CAUL Council of Australian University Librarians.

Submission by the University of Canberra to the Investigation into the Content of On-line Services by the Australian Broadcasting Authority

Date: Fri, 2 Feb 1996 16:46:54 +1100 (EDT)
From: Lois Jennings <>
Cc: Don Aitkin <daa@adminserver>
Subject: Investigation into the Content of On-line Services

Mr. Peter Webb,
Australian Broadcasting Authority
2 February, 1996

Dear Mr. Webb,


Thank you for the opportunity to comment on the issues paper released by the Australian Broadcasting Authority about the content of online information services and entertainment services. I have been asked to repond for the University of Canberra on behalf of Professor Don Aitkin.

The University of Canberra would like to comment on the purpose of the issues paper, the approach taken and the principles put forward.

The University of Canberra has an interest in the matter of online services. The University has been making online information services accessible to the University's community for many years including via the Internet for the past six years. The University has developed an information policy, an information and communication resources development strategy and an information technology policy to provide a context for the management of networked access to information. All policies and strategies are intended to foster the empowerment of members of the University's community.

Our experience leads us to make the following comments:


Your stated purpose is "to identify concerns within the community about on-line services and to consider options for addressing these concerns" (see page 6). The paper provides a list of concerns but presents only one option for addressing them, namely regulation of online services. We would like to see research undertaken to validate the oncerns, to provide data on the problems giving rise to the concerns and to identify a range of options for addressing the problems which may include regulation.

We would also like to see the Australian Broadcasting Authority present a balanced discussion of online communication and online services.

The paper is dominated by concerns without any attempt to highlight the positive attributes. Without adequate data on the nature of the problems underlying the concerns and without a balanced perspective, it will be difficult for the Australian Broadcasting Authority to claim that its investigation has done what it was designed to do, namely "to identify the nature of on-line content, its current relationship to community standards and the appropriateness of developing codes of practice..." (see page 18).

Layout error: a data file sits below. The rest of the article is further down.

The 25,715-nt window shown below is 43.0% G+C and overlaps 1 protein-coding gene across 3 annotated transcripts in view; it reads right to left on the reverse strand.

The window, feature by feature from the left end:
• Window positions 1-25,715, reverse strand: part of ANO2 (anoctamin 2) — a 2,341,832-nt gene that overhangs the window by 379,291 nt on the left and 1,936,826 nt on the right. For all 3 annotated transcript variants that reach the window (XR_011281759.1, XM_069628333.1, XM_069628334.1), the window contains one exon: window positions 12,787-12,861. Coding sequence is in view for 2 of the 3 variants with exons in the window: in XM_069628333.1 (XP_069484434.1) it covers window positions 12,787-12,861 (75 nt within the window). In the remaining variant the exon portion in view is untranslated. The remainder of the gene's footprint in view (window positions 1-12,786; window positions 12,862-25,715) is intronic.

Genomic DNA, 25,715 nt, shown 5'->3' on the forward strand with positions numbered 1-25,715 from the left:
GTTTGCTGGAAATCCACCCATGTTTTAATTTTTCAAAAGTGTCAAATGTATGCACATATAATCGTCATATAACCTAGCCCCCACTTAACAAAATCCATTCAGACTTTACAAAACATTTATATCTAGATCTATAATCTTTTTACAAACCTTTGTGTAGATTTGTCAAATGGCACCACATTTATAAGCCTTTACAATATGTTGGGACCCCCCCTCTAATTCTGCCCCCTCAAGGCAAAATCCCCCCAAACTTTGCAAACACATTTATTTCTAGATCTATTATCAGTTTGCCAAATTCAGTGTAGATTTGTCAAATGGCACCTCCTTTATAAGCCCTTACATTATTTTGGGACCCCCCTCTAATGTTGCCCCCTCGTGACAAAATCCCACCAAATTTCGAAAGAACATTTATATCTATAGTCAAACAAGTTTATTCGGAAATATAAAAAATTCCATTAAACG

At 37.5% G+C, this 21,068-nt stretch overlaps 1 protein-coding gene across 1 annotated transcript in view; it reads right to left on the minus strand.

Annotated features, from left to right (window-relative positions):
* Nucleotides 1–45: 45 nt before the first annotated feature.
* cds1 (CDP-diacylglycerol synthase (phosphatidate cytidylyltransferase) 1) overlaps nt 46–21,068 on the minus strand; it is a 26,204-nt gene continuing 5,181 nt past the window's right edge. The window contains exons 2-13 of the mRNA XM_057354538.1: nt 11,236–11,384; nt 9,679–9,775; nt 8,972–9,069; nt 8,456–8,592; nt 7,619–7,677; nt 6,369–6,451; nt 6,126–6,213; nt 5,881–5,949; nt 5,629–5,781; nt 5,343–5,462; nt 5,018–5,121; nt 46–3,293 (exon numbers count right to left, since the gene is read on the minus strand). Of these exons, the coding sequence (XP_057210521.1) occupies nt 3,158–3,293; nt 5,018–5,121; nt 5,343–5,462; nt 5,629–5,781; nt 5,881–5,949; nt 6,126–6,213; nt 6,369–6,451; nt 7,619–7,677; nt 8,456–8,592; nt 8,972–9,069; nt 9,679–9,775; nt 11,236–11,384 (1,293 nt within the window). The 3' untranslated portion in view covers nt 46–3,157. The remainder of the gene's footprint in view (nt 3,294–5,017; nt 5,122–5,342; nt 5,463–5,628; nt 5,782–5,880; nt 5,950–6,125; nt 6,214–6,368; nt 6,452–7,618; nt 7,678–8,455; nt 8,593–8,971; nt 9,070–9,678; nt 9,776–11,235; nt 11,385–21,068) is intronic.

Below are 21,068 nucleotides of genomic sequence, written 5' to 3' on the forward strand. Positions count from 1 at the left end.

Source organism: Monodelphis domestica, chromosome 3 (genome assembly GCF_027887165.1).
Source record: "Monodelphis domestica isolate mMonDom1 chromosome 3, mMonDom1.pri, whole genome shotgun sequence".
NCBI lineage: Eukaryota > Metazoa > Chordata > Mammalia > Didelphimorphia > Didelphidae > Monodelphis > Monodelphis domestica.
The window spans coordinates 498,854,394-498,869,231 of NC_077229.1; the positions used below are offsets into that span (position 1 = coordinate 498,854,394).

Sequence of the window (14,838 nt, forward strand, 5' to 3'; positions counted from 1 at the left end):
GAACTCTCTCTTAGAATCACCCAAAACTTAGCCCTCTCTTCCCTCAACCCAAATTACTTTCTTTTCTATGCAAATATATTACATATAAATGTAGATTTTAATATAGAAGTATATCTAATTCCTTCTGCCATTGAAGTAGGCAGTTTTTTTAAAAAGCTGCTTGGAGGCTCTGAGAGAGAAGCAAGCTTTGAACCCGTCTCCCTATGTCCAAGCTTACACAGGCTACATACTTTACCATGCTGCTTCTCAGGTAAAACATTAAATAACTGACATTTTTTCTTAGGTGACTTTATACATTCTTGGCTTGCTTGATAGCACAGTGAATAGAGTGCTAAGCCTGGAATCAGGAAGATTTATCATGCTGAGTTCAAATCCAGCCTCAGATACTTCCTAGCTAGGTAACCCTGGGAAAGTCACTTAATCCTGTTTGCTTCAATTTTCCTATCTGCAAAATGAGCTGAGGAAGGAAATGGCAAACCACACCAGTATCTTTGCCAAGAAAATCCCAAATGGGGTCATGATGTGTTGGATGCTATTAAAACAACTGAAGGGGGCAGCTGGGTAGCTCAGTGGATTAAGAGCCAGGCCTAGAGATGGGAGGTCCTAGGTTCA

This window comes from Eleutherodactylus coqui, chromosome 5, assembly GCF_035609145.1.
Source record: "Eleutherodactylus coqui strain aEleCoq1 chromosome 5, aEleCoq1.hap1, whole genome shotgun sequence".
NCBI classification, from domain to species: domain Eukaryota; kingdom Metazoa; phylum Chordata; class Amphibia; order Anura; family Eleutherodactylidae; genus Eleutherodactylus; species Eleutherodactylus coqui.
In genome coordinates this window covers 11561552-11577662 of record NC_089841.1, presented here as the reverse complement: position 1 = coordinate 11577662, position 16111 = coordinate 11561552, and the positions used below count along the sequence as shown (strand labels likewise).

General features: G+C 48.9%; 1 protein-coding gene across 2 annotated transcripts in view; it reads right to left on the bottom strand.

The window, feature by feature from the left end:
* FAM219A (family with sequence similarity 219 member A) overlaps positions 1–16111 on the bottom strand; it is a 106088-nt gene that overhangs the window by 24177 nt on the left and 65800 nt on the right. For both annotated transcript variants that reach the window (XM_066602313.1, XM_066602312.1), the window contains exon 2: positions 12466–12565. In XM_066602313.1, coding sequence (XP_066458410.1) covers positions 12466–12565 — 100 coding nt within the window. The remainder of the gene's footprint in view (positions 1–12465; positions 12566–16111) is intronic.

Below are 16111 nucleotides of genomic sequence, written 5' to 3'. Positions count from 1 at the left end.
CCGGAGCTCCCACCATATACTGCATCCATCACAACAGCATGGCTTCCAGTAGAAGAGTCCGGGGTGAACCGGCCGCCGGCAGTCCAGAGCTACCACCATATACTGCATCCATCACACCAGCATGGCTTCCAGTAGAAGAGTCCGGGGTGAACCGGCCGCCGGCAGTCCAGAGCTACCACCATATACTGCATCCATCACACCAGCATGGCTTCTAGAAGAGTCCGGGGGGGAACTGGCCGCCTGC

The approach followed in the Australian Broadcasting Authority's issues paper assumes that there is an online industry which can be modelled and that responsibilities can be allocated to each participant. The model identifies the participants as content providers, network infrastructure providers, online access providers and users (see page 12).

Our experience is that networking has radically changed and blurred the roles found in the traditional market system as exemplified by your model. This makes it difficult to identify an online industry. For example, using your model, the University plays the following roles simultaneously:

1. a content provider for any information about the University which it makes public;
2. a network infrastructure provider to University staff and students who are themselves content providers and users in their teaching, research, learning and publishing activities;
3. a network infrastructure provider to groups in the ACT community who access the Internet through their own online access provider but use the University's server to mount the information which they wish to make publicly accessible on the Internet;
4. an online access provider by making training and help desk facilities available to the University community and the ACT community; and
5. a user of Australian and overseas online information services on a subscription basis on behalf of University staff and students.

The paradigm upon which you base your case for regulation does not reflect adequately our reality and the new dynamic of a networked community which transcends established views of the information industry and traditional market channels.


While we commend the inclusion of a set of principles in the issues paper, there is an inherent tension within your principles. On the one hand the issues paper promotes the empowerment of the community and freedom of expression while at the same time proposing mechanisms for classifying information, controlling access and even refusing access to information. Censorship and regulation of the kind suggested are not conducive to the empowerment of people, the right of the individual to access information and the preservation of a democratic society.


The University of Canberra would like the Australian Broadcasting Authority to re-visit its purpose, approach and principles. While the issues paper is a valuable starting point for discussion, it needs to take account of a fuller range of options to resolve problems and to be open to new models to explain the phenomenon of a networked society and electronic patterns of communication, access and delivery. It is important to develop a policy position for the evolving needs of a networked community based on knowledge and not on fear of the unknown.

Yours sincerely,

Lois Jennings

Lois Jennings | Email:
Manager, Information Services |
Division and Librarian, | Telephone: +61 6 201 5092
University of Canberra | Fax: +61 6 201 5068
PO Box 1, Belconnen ACT 2616 |

Updated 14 March, 1996
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